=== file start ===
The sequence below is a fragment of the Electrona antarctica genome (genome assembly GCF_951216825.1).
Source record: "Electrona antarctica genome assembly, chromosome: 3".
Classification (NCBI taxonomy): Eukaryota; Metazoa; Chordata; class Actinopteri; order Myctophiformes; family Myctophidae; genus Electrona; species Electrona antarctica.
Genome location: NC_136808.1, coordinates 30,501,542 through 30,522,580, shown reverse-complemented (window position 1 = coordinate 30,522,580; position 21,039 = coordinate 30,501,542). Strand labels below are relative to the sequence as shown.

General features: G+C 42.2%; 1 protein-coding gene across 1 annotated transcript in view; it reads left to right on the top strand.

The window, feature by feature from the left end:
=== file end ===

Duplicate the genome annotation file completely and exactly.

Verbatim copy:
The sequence below is a fragment of the Electrona antarctica genome (genome assembly GCF_951216825.1).
Source record: "Electrona antarctica genome assembly, chromosome: 3".
Classification (NCBI taxonomy): Eukaryota; Metazoa; Chordata; class Actinopteri; order Myctophiformes; family Myctophidae; genus Electrona; species Electrona antarctica.
Genome location: NC_136808.1, coordinates 30,501,542 through 30,522,580, shown reverse-complemented (window position 1 = coordinate 30,522,580; position 21,039 = coordinate 30,501,542). Strand labels below are relative to the sequence as shown.

General features: G+C 42.2%; 1 protein-coding gene across 1 annotated transcript in view; it reads left to right on the top strand.

The window, feature by feature from the left end: